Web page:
GOP lawmaker's bill targets government help for bin Laden film

A Republican lawmaker from Kansas wants to prevent the administration from helping Sony make a movie about the killing of Osama bin Laden. 

The Stop Subsidizing Hollywood Act introduced by Rep. Lynn Jenkins (R-Kan.) would stop the Obama administration from spending taxpayer money to share information about the killing of bin Laden with Sony Pictures, which is looking to release a film about that event in October 2012.

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Jenkins said the bill, introduced on Friday, is necessary because the government has no role to play in helping the movie industry at a time of fiscal crisis.

"In an era of 9 percent unemployment, trillion-dollar deficits, credit downgrades, and record debt-ceiling extensions it is unconscionable that taxpayer dollars are being used to aid the Hollywood film industry in fact-checking and script research," Jenkins said. "American families have been forced to go through their budgets line by line and look for ways to tighten their belts, and it is time the federal government does the same."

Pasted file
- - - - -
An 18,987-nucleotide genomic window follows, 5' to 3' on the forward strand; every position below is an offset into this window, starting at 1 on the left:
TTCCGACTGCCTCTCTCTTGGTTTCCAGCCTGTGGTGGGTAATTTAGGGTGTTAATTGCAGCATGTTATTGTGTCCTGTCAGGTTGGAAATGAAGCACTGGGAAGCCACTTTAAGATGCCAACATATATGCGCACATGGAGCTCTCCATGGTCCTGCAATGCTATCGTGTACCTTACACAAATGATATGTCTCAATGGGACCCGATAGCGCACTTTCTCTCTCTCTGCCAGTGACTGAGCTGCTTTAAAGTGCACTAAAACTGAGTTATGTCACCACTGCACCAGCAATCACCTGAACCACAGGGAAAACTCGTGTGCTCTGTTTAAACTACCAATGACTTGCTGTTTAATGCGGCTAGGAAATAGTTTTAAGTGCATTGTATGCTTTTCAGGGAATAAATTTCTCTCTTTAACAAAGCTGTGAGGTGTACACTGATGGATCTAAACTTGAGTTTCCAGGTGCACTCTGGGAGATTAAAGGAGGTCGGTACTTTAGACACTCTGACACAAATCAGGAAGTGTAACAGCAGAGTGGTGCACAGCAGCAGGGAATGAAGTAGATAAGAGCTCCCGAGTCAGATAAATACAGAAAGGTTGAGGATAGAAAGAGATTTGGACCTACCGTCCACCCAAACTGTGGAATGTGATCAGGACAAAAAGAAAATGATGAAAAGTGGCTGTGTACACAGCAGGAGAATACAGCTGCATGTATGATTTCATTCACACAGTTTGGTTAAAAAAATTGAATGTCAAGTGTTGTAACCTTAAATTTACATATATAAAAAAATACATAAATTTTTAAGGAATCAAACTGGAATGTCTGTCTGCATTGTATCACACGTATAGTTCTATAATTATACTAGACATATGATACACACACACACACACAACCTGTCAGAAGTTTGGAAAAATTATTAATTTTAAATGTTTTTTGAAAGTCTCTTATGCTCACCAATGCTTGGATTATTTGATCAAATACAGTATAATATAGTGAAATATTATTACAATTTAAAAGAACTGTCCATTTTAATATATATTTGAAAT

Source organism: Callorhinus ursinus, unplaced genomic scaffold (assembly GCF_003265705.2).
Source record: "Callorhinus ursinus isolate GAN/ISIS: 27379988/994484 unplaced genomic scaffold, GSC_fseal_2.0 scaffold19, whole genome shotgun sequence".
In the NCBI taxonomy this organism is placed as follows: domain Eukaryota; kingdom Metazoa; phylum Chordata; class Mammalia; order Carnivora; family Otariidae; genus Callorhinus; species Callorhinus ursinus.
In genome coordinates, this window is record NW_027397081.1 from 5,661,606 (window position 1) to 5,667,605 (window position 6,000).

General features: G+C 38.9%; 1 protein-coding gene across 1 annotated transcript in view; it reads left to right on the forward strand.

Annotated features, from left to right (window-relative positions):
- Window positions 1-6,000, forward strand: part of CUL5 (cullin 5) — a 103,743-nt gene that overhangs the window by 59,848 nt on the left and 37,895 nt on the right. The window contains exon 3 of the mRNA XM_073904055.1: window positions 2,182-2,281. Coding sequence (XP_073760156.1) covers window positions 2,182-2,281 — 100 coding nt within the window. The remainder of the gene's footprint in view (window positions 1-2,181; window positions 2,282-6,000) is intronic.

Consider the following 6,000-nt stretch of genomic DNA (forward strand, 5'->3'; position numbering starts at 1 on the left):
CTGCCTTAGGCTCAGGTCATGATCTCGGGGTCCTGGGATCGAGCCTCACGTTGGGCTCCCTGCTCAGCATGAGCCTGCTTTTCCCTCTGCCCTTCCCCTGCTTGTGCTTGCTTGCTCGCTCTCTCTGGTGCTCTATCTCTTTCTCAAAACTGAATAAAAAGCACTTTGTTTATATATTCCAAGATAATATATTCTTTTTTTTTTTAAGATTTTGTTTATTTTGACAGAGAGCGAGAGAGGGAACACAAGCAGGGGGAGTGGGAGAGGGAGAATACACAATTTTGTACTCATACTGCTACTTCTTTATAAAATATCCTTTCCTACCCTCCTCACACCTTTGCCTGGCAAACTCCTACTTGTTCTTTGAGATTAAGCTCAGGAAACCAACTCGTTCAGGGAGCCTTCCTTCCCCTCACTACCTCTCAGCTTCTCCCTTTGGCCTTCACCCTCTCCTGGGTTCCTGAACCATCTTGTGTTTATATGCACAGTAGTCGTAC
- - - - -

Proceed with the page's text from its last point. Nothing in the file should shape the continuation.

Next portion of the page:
Her bill, H.R. 2819, would specifically prevent the sharing of information about the bin Laden killing to any outside entity, and also require that any aid given by the Defense Department to Sony be repaid by the film industry.

While Jenkins stressed that fiscal concerns are the main reason not to help Sony with its bin Laden picture, House Homeland Security Committee Chairman Pete King (R-N.Y.) has pushed for a guarantee that the military and CIA would have a chance to review the film to ensure that no classified information is given away. King's demands were a response to a New York Times report that the director of the movie, Kathryn Bigelow, was receiving "top-level access to the most classified mission in history."

Republicans have also implied that the planned release of the movie in October 2012 is meant to help Obama's reelection chances. Jenkins said in a statement last week that Sony is the "only studio to hold a political fundraiser for the president this cycle," and said the movie would come out "weeks" before the 2012 election.